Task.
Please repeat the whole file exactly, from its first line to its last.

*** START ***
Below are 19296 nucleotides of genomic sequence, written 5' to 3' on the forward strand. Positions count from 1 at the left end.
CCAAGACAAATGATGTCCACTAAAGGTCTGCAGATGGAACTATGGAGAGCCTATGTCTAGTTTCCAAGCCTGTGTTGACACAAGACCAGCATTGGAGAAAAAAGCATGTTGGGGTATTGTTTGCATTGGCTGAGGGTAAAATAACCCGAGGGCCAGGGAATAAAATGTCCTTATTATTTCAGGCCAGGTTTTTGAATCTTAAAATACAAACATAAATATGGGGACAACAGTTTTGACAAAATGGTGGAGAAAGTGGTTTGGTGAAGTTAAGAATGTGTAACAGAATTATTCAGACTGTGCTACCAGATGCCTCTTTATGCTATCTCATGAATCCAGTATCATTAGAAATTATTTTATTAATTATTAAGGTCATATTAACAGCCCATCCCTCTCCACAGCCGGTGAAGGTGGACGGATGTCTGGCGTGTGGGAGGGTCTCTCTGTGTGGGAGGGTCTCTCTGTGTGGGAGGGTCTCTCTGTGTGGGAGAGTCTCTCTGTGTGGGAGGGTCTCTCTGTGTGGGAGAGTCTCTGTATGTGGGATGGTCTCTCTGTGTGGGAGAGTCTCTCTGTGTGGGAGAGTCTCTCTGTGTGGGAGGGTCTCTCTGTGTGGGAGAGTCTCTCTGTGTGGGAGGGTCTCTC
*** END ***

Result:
Below are 19296 nucleotides of genomic sequence, written 5' to 3' on the forward strand. Positions count from 1 at the left end.
CCAAGACAAATGATGTCCACTAAAGGTCTGCAGATGGAACTATGGAGAGCCTATGTCTAGTTTCCAAGCCTGTGTTGACACAAGACCAGCATTGGAGAAAAAAGCATGTTGGGGTATTGTTTGCATTGGCTGAGGGTAAAATAACCCGAGGGCCAGGGAATAAAATGTCCTTATTATTTCAGGCCAGGTTTTTGAATCTTAAAATACAAACATAAATATGGGGACAACAGTTTTGACAAAATGGTGGAGAAAGTGGTTTGGTGAAGTTAAGAATGTGTAACAGAATTATTCAGACTGTGCTACCAGATGCCTCTTTATGCTATCTCATGAATCCAGTATCATTAGAAATTATTTTATTAATTATTAAGGTCATATTAACAGCCCATCCCTCTCCACAGCCGGTGAAGGTGGACGGATGTCTGGCGTGTGGGAGGGTCTCTCTGTGTGGGAGGGTCTCTCTGTGTGGGAGGGTCTCTCTGTGTGGGAGAGTCTCTCTGTGTGGGAGGGTCTCTCTGTGTGGGAGAGTCTCTGTATGTGGGATGGTCTCTCTGTGTGGGAGAGTCTCTCTGTGTGGGAGAGTCTCTCTGTGTGGGAGGGTCTCTCTGTGTGGGAGAGTCTCTCTGTGTGGGAGGGTCTCTC